Herbal Teas, Delicious or Deadly?

Are herbal teas deadly? While many people love the delicious herbal flavors, some tea may contain a deadly mix!

What are herbal teas?

Herbal teas are pleasurable beverages consumed for well-being. Technically, herbal teas are not actually teas because they are not made from the Camellia sinensis plant, whose leaves and leaf buds are used to produce tea. Instead, herbal teas are infusions of other plants in boiling water. The hot water gains flavor from a combination of herbs, spices, botanicals, and natural flavors.

Are herbal teas good for you?

Herbal teas are naturally caffeine free as they contain no real tea leaves. Many herbal teas provide sources of nutrients, such as calcium, magnesium, and iron. Drinking herbal teas may help to relieve a variety of ailments. Peppermint herbal teas work to calm upset tummies and reduce abdominal gas and bloating. Red raspberry teas act as powerful phytonutrients and antioxidants to protect against health conditions and diseases. Chamomile teas help with insomnia. Many herbal teas are considered safe to ingest, but there is no guarantee.

Can you die from drinking herbal tea?

Though rare, it can happen. In March of 2017, a woman died after drinking a deadly herbal tea. A man was also hospitalized and recovered. Both became ill within hours of consuming different loose tea blends from the same shop in San Francisco’s Chinatown.

What went wrong?

Early tests confirm that the herbal tea supplements contained Aconitum, a plant based toxin commonly known as Aconite. Aconitum goes by other names, including monkshood, leopard’s bane, wolf’s bane, and more. The extracts have been used homeopathically in Europe and Asia. The processed roots are used for medicinal purposes in China as treatment for pain and bruising. Fresh aconite is extremely toxic, and “safe dosage” depends on adequate processing. It appears that the herb was improperly processed.

Are herbal teas safe?

Most people assume that since herbal teas are natural, and are generally sold and purchased legally, they are completely harmless. However, one should never assume that all herbal supplements, even those found in tea, are safe. There is a lack of guarantee regarding strength, purity, and safety in most herbal supplements. Get educated on what you’re buying.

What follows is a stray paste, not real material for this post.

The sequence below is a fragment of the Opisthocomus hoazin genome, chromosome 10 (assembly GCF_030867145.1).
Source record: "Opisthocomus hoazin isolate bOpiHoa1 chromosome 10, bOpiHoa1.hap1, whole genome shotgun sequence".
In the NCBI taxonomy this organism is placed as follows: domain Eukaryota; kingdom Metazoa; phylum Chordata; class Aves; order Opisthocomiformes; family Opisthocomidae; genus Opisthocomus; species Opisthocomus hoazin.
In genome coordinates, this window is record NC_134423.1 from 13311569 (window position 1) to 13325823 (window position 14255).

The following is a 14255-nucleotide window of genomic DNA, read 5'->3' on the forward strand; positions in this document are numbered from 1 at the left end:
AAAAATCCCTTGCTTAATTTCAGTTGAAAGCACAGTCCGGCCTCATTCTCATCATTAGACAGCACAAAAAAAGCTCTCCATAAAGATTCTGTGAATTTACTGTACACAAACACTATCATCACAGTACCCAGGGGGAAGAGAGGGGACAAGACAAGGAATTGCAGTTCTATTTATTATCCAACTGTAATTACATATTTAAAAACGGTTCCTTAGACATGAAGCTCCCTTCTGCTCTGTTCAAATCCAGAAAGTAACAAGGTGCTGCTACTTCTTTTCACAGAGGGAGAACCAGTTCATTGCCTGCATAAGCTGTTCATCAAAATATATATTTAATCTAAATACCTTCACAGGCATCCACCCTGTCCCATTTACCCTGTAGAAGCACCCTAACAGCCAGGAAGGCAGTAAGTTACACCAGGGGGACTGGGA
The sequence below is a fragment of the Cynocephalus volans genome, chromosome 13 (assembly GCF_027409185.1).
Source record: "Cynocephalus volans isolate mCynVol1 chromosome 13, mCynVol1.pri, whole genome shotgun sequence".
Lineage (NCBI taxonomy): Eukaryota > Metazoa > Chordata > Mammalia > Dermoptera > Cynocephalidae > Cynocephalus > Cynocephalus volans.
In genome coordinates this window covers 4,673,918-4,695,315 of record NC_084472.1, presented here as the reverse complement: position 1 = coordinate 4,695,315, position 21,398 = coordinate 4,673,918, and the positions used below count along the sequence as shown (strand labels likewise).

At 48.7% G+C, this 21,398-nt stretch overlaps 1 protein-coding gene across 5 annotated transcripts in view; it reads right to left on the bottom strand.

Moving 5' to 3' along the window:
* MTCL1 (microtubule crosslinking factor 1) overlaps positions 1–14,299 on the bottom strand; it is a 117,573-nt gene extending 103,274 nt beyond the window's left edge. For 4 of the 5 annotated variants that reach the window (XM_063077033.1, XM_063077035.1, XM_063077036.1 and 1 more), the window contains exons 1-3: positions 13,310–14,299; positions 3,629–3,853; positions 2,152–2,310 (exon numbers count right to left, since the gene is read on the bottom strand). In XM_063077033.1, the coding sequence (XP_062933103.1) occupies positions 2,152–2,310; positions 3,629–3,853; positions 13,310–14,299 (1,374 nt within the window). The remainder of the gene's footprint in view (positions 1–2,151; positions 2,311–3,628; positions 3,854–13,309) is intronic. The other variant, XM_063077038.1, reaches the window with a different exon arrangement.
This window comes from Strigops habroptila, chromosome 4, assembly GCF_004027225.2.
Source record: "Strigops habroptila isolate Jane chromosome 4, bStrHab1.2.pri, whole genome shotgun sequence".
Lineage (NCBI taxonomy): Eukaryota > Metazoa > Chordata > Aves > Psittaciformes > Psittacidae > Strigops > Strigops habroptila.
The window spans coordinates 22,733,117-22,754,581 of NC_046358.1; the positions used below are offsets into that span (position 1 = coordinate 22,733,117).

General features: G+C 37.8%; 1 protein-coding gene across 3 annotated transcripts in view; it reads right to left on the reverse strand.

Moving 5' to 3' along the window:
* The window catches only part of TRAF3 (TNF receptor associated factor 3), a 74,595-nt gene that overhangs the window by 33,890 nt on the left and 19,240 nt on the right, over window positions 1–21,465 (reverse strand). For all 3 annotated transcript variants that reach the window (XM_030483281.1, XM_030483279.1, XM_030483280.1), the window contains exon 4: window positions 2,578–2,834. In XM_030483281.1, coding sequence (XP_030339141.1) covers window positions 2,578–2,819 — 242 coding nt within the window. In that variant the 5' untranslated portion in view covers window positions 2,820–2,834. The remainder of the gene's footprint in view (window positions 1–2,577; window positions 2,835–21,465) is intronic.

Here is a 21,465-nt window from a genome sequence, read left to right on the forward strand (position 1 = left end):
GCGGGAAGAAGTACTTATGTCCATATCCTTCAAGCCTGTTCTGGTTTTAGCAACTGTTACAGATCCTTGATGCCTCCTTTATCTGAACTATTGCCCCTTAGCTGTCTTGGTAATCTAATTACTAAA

Are supplements regulated by the FDA?

Unlike food and drugs, dietary supplement manufacturers don’t need U.S. Food & Drug Administration (FDA) approval to put supplements on the market.

Any tips for herbal tea drinkers?

Look for well-sourced products made of high-quality ingredients. Avoid buying unregulated products from foreign countries, as some may contain carcinogens, mutagens, toxins, and pesticides. To minimize risks, stick with commercial brands produced in the USA that comply with guidelines published by the FDA. Buy from reputable businesses that follow stringent testing protocols for raw ingredients and from those who place customer health and safety first. Look for membership in organizations such as GFSI, Global Food Safety Initiative, providing leadership and guidance for safety along the food supply chain.

Are herbalists licensed professionals?

Herbalists, or dealers in medicinal herbs, are currently not required to be licensed. State licensing requirements for practitioners of naturopathy and traditional Chinese medicine can vary, and may include a passing score on a national or state exam. The field of herbalism is not officially regulated by a specific set of standards. This is among the many reasons why the FDA suggests that consumers check with medical doctors before ingesting herbal teas and supplements.

Can herbal tea supplements have side effects?

Herbal tea consumption has risen in popularity, due to health benefits. However, there may be risks. For example, most research shows that various forms of St. John’s Wort may be used safely in short durations in healthy individuals. St. John’s Wort helps to treat mild cases of depression. There are three main concerns with taking the supplement. First, anyone with depression, even mild cases, should not self-medicate. Depression is a serious condition which must be managed by a healthcare professional. Second, there are major drug interactions associated with St. John’s Wort. It may increase sedation when taken in conjunction with some other drugs, interfere with lifesaving meds to suppress the immune system, have dangerous consequences for people on blood thinners, and reduce the effectiveness of birth control pills. Third, St. John’s Wort may cause symptoms such as dizziness, increased sensitivity to the sun, constipation, dry mouth, stomach upset, tiredness, weight gain, and so forth.

How can we increase personal safety?

Talk to your doctor before consuming herbal teas to learn which ones are safe for you. To avoid overexposure, consume safe amounts and monitor consumption over time. Beware of allergic reactions. Frequently check the FDA’s poisonous plant database and the National Center for Complementary and Integrative Health (NCCIH) list of supplements reported to cause adverse effects. Pregnant women, and those breastfeeding, and people with illness or compromised immunity should be especially cautious.

Links:

FDA Poisonous Plant Database

NCCIH  Herbal Tea Information from the National Center for Complementary and Integrative Health

GFSI  Global Food Safety

Disclosure: This article is intended for educational purposes only and is not construed as medical or legal advice.

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